Tag Archives: Opiates

Prescription Drug Addiction: What Everyone Should Know

Photo of an overturned bottle of pills with the pills spilling out. Text: Prescription Drug Addiction

Prescription Drug Addiction

According to Georgetown University, “More than 131 million people – 66 percent of all adults in the United States – use prescription drugs.” Many are older and regardless of age, a significant amount of people are using the drugs appropriately to treat medical conditions.

Not all prescription drugs have the same potential for abuse and addiction. Further, not everyone with a prescription to a higher risk drug will necessarily misuse it. Still, a large amount of people misuse and abuse prescription drugs. It is possible they are doing so with their own prescription, a prescription of a friend or family member, or buying from a stranger.

Prescription Drugs

Some of the more common prescription drugs that are abused include opioid painkillers, like Oxycontin and Hydrocodone, benzos like Xanax and Valium, and stimulants like Adderall and Ritalin.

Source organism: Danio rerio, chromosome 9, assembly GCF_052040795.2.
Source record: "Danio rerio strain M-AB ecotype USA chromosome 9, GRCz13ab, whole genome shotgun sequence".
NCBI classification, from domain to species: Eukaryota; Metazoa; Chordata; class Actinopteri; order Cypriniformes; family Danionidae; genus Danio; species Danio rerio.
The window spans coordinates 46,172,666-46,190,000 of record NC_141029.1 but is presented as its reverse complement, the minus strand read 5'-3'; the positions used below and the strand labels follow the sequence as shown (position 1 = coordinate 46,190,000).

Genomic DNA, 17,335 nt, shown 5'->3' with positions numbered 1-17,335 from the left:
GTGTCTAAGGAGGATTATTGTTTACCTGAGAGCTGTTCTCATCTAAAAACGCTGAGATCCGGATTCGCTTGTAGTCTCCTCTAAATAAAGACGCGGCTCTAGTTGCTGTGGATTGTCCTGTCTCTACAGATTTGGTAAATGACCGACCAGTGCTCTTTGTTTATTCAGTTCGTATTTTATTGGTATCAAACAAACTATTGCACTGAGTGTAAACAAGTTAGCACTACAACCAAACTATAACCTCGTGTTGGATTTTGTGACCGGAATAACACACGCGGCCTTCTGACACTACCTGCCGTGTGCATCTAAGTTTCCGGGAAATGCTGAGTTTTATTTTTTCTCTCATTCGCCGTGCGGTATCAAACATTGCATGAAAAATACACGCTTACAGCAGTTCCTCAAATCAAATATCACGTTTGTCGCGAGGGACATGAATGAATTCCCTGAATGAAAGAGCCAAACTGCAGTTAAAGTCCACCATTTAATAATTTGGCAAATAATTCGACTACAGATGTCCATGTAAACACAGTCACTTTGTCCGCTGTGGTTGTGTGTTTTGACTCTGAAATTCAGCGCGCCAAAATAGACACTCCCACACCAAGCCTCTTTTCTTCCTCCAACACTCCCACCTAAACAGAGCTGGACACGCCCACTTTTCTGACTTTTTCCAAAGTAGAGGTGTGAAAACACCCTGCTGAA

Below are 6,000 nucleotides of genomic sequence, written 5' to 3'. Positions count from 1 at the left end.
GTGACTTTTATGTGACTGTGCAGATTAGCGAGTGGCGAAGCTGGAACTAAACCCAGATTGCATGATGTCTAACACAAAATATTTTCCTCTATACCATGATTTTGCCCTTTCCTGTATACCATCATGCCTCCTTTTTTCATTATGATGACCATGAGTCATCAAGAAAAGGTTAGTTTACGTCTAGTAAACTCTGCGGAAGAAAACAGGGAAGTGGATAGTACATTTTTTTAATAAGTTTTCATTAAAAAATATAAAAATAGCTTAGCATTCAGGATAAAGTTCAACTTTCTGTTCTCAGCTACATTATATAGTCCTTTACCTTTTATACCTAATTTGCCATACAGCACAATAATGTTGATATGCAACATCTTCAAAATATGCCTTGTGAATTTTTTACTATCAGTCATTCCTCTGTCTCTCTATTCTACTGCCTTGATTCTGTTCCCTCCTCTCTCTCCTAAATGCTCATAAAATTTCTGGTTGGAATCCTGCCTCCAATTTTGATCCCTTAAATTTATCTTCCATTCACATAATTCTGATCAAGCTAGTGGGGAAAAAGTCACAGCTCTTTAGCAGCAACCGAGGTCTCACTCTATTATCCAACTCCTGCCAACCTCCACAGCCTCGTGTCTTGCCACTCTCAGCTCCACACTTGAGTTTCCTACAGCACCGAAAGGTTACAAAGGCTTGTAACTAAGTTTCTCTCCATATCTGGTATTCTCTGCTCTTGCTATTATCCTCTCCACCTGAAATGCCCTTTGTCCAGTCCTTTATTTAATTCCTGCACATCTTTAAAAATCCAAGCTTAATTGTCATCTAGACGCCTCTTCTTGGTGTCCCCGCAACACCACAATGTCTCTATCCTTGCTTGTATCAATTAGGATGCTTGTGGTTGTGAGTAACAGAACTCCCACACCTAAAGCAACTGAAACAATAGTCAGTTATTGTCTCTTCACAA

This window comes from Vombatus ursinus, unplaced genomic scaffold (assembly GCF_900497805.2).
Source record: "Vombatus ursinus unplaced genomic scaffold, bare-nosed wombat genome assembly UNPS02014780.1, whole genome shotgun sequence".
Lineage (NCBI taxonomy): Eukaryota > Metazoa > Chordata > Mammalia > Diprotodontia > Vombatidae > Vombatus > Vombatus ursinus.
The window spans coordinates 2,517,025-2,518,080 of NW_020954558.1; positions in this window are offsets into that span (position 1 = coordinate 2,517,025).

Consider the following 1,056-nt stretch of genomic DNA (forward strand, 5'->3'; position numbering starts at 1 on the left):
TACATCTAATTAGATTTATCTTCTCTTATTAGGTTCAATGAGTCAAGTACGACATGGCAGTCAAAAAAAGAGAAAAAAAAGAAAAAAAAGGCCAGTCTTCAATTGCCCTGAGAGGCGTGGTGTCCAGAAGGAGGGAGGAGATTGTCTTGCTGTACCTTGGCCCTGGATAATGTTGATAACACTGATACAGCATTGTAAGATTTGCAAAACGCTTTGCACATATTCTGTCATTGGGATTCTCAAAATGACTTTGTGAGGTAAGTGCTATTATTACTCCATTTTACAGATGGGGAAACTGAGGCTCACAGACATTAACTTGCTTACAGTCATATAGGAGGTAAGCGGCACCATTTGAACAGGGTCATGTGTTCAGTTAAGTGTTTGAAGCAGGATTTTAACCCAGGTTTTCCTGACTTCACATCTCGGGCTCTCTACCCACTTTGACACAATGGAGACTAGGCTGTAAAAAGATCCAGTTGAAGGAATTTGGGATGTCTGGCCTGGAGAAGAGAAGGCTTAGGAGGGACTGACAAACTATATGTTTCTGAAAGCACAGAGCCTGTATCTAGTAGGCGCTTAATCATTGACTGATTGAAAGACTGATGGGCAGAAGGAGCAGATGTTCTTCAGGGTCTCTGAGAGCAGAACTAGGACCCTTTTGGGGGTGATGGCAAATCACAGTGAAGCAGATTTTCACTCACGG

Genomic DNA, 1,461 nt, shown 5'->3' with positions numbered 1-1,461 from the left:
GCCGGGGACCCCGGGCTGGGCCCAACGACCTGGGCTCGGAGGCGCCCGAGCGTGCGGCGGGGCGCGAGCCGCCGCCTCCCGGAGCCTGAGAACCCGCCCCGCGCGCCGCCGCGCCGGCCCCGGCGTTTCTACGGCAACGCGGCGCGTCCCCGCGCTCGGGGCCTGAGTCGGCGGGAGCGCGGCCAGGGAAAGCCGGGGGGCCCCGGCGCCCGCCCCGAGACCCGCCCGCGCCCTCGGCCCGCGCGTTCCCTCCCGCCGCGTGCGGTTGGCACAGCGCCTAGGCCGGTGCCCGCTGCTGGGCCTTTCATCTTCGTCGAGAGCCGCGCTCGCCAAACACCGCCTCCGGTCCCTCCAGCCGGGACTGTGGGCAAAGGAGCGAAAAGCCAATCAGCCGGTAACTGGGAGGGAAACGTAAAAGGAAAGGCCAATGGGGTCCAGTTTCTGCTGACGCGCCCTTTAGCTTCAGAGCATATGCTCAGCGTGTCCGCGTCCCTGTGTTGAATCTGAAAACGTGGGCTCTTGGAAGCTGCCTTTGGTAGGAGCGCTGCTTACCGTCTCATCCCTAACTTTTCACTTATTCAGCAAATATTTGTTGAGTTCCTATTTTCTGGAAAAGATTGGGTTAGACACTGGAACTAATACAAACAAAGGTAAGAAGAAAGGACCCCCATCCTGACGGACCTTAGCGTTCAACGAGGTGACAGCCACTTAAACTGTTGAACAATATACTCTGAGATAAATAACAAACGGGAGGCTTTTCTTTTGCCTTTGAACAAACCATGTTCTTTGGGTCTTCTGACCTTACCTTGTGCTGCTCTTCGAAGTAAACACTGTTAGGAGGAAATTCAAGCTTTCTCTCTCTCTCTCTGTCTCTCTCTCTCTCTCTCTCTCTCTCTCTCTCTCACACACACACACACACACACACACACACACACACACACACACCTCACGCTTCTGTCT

The risk of abuse for drugs like these is higher than others. While the effects may vary by substance, for some they provide a euphoric feeling and are highly addictive. This makes it incredibly difficult for someone to stop using the substance on their own.

Tolerance and Overdose

As a person continues to use a drug, their body begins to build up a tolerance. This means they need to use a higher dose to experience the same effects. 

This is incredibly dangerous as it increases the risk of overdose and death. Overdose does not always result in death, but it can still leave someone with damaging long-term effects. 

Furthermore, if someone combines substances they are substantially increasing risk of overdose and death. Per the NIH, “In 2019, 16 percent of overdose deaths involving opioids also involved benzodiazepines.”

Prescription drug addiction is difficult to overcome alone and potentially dangerous. It is best to seek professional medical guidance for the safest and most comfortable treatment.

 

Suboxone and Tramadol

Suboxone-and-Tramadol-Fight-Addiction-Now